Police usually end up placing sobriety checkpoints anywhere on the highway or on particularly busy roads with dense traffic. They may also choose to place one in areas notorious for intoxicated drivers.
Despite the fact that they can put these checkpoints wherever they want, they do not actually have the final say over whether or not people go through them.
Finding your alternative route
LifeSafer talks about approaching a sobriety checkpoint. In some states, officers actually have an obligation to give out alternative route directions for those who want to avoid going through the checkpoint. Many states require officers to give a heads up that a checkpoint is up ahead, too.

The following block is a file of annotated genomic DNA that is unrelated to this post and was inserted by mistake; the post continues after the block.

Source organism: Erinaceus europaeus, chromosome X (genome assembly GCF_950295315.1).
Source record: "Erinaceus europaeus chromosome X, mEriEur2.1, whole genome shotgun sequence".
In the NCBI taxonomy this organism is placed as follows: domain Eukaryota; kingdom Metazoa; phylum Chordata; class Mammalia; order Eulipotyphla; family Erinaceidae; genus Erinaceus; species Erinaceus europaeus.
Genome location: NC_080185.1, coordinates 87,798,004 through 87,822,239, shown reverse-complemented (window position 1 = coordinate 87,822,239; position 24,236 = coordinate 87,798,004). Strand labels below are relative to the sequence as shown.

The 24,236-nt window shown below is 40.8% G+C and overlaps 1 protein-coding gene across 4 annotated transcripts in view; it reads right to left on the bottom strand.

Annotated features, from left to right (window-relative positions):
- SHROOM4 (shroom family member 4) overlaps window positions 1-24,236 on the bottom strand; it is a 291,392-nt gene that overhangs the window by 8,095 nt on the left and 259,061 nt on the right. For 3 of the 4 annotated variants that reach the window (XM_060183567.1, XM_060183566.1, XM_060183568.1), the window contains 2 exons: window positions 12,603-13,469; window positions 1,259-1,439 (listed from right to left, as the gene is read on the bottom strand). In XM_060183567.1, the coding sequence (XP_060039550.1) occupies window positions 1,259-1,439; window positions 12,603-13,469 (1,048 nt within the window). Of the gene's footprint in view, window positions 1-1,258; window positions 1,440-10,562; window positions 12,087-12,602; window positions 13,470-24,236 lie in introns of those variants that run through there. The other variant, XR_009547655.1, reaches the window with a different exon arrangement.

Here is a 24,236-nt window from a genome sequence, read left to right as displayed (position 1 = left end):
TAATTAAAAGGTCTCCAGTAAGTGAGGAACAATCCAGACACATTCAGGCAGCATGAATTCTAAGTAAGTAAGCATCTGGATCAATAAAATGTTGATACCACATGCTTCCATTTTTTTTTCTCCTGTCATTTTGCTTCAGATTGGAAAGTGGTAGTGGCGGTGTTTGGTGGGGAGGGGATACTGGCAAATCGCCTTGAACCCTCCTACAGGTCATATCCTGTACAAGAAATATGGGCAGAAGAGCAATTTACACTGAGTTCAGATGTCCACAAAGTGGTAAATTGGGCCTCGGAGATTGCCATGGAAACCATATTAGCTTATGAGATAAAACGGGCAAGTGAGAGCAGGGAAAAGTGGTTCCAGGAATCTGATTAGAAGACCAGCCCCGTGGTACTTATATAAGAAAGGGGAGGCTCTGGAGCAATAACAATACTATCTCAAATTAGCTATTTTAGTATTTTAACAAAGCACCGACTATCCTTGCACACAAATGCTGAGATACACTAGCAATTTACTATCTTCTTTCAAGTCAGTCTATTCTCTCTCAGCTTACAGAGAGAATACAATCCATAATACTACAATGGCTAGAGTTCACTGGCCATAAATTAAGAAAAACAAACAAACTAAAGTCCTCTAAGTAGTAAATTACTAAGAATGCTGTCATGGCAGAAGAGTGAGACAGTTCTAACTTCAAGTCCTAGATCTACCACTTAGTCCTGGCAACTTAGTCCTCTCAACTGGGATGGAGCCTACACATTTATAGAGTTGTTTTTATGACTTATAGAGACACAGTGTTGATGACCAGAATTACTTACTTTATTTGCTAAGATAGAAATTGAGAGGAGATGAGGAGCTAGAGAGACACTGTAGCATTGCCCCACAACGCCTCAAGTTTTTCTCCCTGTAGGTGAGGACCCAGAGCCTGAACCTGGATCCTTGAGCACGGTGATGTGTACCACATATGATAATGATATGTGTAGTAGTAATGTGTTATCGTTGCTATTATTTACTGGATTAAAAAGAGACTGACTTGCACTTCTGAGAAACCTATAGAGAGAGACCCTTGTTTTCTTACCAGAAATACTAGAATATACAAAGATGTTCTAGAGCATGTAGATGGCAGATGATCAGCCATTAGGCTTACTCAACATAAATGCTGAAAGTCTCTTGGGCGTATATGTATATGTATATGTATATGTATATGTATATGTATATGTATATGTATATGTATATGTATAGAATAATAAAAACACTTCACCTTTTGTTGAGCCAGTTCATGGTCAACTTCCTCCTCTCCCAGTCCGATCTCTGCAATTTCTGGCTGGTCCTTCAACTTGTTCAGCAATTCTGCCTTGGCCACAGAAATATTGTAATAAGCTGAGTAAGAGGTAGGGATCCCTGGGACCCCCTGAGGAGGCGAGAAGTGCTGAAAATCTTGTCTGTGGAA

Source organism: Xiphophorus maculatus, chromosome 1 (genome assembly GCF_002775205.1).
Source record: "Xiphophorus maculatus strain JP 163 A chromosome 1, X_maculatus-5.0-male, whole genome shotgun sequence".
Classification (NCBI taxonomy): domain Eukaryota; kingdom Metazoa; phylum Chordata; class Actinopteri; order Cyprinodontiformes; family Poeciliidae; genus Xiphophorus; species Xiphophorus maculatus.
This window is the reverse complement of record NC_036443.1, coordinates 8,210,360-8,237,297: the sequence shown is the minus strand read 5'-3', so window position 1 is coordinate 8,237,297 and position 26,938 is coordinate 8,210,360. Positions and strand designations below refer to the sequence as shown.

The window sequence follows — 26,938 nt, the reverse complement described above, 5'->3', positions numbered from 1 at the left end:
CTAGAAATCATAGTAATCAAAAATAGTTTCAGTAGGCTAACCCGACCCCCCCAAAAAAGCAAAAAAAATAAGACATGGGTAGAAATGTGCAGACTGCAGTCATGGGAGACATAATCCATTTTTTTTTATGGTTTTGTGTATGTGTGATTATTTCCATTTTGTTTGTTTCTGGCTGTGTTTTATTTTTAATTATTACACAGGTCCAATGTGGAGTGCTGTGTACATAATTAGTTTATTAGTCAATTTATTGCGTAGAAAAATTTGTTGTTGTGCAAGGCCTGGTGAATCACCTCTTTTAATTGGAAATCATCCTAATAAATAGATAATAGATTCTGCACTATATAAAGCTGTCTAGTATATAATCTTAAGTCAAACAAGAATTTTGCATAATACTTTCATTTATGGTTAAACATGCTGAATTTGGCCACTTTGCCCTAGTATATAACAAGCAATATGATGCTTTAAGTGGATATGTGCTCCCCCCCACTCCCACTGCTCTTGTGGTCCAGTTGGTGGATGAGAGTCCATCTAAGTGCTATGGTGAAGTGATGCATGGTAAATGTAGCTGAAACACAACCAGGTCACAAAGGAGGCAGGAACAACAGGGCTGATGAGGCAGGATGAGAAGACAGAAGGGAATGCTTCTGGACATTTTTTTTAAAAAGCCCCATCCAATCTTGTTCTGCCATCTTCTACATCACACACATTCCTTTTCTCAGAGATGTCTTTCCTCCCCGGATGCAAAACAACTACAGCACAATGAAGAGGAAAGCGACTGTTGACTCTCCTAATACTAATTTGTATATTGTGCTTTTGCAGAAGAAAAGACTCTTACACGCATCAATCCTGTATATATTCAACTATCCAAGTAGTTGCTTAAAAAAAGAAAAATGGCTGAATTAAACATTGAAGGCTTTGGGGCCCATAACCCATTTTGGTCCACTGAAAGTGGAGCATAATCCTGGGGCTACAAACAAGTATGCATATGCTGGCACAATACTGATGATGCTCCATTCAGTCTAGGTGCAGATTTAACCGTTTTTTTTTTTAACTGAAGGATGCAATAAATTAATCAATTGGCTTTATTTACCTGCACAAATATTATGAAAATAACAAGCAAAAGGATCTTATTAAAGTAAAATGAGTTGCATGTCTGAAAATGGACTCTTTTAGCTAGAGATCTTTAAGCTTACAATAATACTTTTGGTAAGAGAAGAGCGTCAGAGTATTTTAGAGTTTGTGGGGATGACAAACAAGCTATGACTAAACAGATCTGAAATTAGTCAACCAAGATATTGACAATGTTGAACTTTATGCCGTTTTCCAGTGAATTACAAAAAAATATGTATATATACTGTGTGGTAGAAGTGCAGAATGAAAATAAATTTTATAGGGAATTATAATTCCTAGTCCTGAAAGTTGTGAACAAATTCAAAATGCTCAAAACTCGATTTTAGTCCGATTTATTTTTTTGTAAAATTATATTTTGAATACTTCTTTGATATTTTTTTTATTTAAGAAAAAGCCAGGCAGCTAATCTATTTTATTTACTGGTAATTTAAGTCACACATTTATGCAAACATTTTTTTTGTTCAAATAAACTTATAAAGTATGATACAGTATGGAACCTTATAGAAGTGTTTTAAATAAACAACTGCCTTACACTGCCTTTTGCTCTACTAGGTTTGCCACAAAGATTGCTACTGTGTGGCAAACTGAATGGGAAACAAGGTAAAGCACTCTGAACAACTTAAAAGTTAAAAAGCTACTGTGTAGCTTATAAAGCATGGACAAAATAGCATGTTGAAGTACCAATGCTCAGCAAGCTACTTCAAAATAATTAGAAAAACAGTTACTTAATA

However, even in states where officers do not have to give a warning, you can still easily create your own alternative route that allows you to bypass the hurdles of the checkpoint.
Know that officers are watching
The important thing to keep in mind is that officers will be looking for people turning away from the checkpoint and automatically forming a bias about why the person might want to avoid it. They will look for reasons to pull an avoidant car over, going so far as to look for broken tail lights or expired plate stickers.
Of course, it is important to abide by the rules of the road when making an alternative route, too. This means a driver cannot go over solid lines, cut other cars off, drive aggressively, make illegal turns or U-turns, or do anything else that could normally get them pulled over. Officers can and will pull someone over for breaking the law, and this can lead to problems of its own.